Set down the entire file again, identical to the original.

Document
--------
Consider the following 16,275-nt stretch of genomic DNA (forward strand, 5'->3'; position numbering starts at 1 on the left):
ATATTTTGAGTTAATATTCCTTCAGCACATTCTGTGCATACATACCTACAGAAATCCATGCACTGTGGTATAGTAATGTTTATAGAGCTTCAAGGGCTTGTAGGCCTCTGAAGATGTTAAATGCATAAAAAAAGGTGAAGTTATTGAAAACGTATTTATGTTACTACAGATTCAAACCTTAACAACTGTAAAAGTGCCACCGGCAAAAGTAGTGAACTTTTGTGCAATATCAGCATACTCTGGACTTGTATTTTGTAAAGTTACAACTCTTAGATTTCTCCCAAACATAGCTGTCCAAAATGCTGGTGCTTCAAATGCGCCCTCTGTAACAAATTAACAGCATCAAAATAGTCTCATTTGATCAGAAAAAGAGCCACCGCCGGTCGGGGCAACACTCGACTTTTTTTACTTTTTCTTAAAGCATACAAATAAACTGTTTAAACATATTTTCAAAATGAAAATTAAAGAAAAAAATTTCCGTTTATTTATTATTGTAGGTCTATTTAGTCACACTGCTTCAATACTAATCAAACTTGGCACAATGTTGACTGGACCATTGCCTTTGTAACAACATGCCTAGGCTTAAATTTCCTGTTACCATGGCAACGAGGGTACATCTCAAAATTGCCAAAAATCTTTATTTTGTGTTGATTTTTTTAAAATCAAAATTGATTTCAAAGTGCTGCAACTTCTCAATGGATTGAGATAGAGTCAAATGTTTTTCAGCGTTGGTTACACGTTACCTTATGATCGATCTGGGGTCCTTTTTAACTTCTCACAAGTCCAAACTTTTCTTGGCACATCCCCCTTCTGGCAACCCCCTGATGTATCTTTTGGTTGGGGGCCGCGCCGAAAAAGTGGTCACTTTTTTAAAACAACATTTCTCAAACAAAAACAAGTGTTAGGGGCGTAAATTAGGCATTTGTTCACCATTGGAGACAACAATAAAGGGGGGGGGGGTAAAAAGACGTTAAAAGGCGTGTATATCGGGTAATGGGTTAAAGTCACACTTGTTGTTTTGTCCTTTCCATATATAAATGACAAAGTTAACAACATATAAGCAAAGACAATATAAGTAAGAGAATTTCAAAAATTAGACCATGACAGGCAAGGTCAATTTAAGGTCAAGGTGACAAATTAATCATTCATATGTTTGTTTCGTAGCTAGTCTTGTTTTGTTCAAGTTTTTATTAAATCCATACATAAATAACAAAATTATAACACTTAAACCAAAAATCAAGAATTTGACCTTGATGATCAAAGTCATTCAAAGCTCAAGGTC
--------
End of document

Consider the following 16,275-nt stretch of genomic DNA (forward strand, 5'->3'; position numbering starts at 1 on the left):
ATATTTTGAGTTAATATTCCTTCAGCACATTCTGTGCATACATACCTACAGAAATCCATGCACTGTGGTATAGTAATGTTTATAGAGCTTCAAGGGCTTGTAGGCCTCTGAAGATGTTAAATGCATAAAAAAAGGTGAAGTTATTGAAAACGTATTTATGTTACTACAGATTCAAACCTTAACAACTGTAAAAGTGCCACCGGCAAAAGTAGTGAACTTTTGTGCAATATCAGCATACTCTGGACTTGTATTTTGTAAAGTTACAACTCTTAGATTTCTCCCAAACATAGCTGTCCAAAATGCTGGTGCTTCAAATGCGCCCTCTGTAACAAATTAACAGCATCAAAATAGTCTCATTTGATCAGAAAAAGAGCCACCGCCGGTCGGGGCAACACTCGACTTTTTTTACTTTTTCTTAAAGCATACAAATAAACTGTTTAAACATATTTTCAAAATGAAAATTAAAGAAAAAAATTTCCGTTTATTTATTATTGTAGGTCTATTTAGTCACACTGCTTCAATACTAATCAAACTTGGCACAATGTTGACTGGACCATTGCCTTTGTAACAACATGCCTAGGCTTAAATTTCCTGTTACCATGGCAACGAGGGTACATCTCAAAATTGCCAAAAATCTTTATTTTGTGTTGATTTTTTTAAAATCAAAATTGATTTCAAAGTGCTGCAACTTCTCAATGGATTGAGATAGAGTCAAATGTTTTTCAGCGTTGGTTACACGTTACCTTATGATCGATCTGGGGTCCTTTTTAACTTCTCACAAGTCCAAACTTTTCTTGGCACATCCCCCTTCTGGCAACCCCCTGATGTATCTTTTGGTTGGGGGCCGCGCCGAAAAAGTGGTCACTTTTTTAAAACAACATTTCTCAAACAAAAACAAGTGTTAGGGGCGTAAATTAGGCATTTGTTCACCATTGGAGACAACAATAAAGGGGGGGGGGGTAAAAAGACGTTAAAAGGCGTGTATATCGGGTAATGGGTTAAAGTCACACTTGTTGTTTTGTCCTTTCCATATATAAATGACAAAGTTAACAACATATAAGCAAAGACAATATAAGTAAGAGAATTTCAAAAATTAGACCATGACAGGCAAGGTCAATTTAAGGTCAAGGTGACAAATTAATCATTCATATGTTTGTTTCGTAGCTAGTCTTGTTTTGTTCAAGTTTTTATTAAATCCATACATAAATAACAAAATTATAACACTTAAACCAAAAATCAAGAATTTGACCTTGATGATCAAAGTCATTCAAAGCTCAAGGTC